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Do Good Fences Make Good Neighbours? Neighbourhood Effects of Foreign Funding Restrictions to Ngos

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This study investigates the rise of legislative restrictions on foreign funding to NGOs, focusing on the influence of neighbourhood effects of countries within the same region adopting similar legislation. Legislative restrictions on foreign funding to NGOs are most likely to occur in hybrid and authoritarian regimes, which are most prevalent in the developing world. Drawing from a dataset of sixty-five countries implementing foreign-funding restrictions to NGOs between 1993 and 2016, this study uses comparative historical analysis to examine neighbourhood effects of foreign funding restrictions in Eurasia and East Africa. In a final step, it uses preliminary social network analysis based on Twitter API to examine counter-mobilization in the only two countries that have successfully resisted foreign funding restrictions: Kyrgyzstan and Kenya.

In a departure from previous scholars, the study finds strong support for neighbourhood effects, evidenced by Russia's 2012 foreign agent law in Eurasia, as well as Ethiopia's 2009 legislation in East Africa. These neighbourhood effects are often due to historical and economic ties (Russia and Central Asia), including regional economic organizations, migration ties, or the experience of regional conflict spillover due to recent democratization revolt or terrorist attack in a neighbouring country. Finally, transnational linkages to international NGOs, particularly in terms of human-rights and environmental organizations, are evident in social media networks of civil society organizations contesting foreign funding restrictions in Kenya and Kyrgyzstan. This provides support for the importance of interorganizational linkages with international organizations in countries where restrictive legislation is being contested.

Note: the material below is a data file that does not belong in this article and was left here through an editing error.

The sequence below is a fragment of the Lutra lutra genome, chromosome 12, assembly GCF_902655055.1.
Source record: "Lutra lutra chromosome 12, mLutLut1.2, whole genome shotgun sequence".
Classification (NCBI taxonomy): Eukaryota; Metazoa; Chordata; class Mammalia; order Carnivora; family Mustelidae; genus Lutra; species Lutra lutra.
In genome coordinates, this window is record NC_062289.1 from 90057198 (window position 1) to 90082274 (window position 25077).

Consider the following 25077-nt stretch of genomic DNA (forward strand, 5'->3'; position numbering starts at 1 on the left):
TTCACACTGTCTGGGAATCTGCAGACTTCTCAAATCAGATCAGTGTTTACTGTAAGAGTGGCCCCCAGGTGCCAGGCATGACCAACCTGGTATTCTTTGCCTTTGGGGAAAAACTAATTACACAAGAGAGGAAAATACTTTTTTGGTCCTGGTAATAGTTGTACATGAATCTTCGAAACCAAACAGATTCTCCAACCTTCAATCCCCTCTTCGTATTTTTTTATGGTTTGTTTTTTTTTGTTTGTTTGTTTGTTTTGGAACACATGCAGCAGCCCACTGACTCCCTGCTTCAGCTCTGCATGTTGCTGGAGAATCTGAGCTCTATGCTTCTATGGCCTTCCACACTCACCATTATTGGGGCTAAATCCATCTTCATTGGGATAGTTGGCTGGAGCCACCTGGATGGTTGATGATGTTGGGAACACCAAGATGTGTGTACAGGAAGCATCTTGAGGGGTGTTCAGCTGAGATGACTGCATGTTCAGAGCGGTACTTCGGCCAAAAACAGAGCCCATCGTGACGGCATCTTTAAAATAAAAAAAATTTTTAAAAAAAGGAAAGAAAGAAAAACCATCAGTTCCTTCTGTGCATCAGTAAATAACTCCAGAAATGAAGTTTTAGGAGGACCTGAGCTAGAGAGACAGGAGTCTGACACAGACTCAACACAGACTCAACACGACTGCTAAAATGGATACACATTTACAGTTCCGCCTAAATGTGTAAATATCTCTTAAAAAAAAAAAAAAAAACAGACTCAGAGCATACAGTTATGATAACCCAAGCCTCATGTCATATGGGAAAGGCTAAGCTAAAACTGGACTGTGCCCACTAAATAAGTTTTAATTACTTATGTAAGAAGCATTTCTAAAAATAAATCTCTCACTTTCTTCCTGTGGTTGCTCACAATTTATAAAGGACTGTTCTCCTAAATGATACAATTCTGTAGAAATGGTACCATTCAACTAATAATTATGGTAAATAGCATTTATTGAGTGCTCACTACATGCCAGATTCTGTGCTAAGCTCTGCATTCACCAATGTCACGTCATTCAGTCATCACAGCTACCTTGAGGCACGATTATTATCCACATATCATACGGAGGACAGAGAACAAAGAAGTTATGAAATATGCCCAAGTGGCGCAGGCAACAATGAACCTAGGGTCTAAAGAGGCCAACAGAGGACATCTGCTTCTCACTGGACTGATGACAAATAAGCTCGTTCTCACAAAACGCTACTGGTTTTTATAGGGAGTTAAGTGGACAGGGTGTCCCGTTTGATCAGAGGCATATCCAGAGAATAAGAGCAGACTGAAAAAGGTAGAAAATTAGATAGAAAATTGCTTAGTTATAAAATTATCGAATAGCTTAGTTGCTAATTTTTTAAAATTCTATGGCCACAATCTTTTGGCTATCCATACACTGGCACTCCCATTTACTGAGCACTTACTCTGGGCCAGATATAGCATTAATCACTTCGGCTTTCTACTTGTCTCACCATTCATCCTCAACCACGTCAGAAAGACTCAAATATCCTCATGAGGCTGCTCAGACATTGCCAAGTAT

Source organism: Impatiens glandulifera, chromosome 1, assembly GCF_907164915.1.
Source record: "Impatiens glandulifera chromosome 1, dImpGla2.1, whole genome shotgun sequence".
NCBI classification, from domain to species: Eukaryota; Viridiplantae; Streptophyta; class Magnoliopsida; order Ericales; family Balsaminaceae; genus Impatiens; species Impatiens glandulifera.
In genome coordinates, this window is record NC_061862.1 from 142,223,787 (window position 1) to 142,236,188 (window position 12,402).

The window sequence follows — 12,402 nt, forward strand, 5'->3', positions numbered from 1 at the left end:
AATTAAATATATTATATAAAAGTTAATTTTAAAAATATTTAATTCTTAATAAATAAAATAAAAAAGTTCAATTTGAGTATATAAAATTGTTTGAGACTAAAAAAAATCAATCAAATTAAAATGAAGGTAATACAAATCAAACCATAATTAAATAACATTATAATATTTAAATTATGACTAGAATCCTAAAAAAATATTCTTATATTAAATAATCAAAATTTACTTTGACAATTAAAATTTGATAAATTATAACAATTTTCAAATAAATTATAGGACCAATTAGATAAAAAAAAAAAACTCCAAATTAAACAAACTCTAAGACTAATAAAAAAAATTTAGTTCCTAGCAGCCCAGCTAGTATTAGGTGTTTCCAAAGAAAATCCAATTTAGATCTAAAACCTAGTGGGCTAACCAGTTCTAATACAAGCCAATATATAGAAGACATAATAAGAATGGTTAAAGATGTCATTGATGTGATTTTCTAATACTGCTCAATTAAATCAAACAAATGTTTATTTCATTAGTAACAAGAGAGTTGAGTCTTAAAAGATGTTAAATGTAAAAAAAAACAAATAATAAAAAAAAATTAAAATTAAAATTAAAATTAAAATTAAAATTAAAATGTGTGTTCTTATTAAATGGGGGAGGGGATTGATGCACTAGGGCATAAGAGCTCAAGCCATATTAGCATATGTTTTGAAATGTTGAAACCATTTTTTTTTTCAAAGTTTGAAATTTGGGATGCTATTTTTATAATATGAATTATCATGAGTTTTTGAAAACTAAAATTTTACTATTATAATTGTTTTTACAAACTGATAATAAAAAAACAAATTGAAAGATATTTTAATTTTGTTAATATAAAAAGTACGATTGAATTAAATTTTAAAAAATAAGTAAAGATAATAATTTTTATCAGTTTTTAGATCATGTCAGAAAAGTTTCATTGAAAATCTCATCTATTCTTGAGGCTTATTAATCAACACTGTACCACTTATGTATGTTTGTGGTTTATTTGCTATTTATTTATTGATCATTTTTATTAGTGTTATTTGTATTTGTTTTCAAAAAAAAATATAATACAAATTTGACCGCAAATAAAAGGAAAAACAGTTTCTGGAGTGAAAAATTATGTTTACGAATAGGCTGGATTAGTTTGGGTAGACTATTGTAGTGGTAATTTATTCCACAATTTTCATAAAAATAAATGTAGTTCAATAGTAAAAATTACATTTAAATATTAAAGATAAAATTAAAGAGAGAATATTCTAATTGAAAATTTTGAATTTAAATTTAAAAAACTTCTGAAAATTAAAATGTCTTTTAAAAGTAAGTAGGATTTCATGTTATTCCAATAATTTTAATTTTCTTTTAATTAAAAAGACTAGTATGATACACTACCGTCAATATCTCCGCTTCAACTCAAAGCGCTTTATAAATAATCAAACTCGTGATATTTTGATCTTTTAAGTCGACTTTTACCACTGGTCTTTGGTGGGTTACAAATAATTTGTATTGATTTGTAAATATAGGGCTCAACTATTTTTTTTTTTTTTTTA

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Document Type: Research Article

Publication date: February 1, 2018

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  • The St Antony's International Review (STAIR) is the only peer-reviewed journal of international affairs at the University of Oxford. Set up by graduate students of St Antony's College in 2005, the Review has carved out a distinctive niche as a cross-disciplinary outlet for research on the most pressing contemporary global issues, providing a forum in which emerging scholars can publish their work alongside established academics and policymakers. Past contributors include Robert O. Keohane, James N. Rosenau, and Alfred Stepan.
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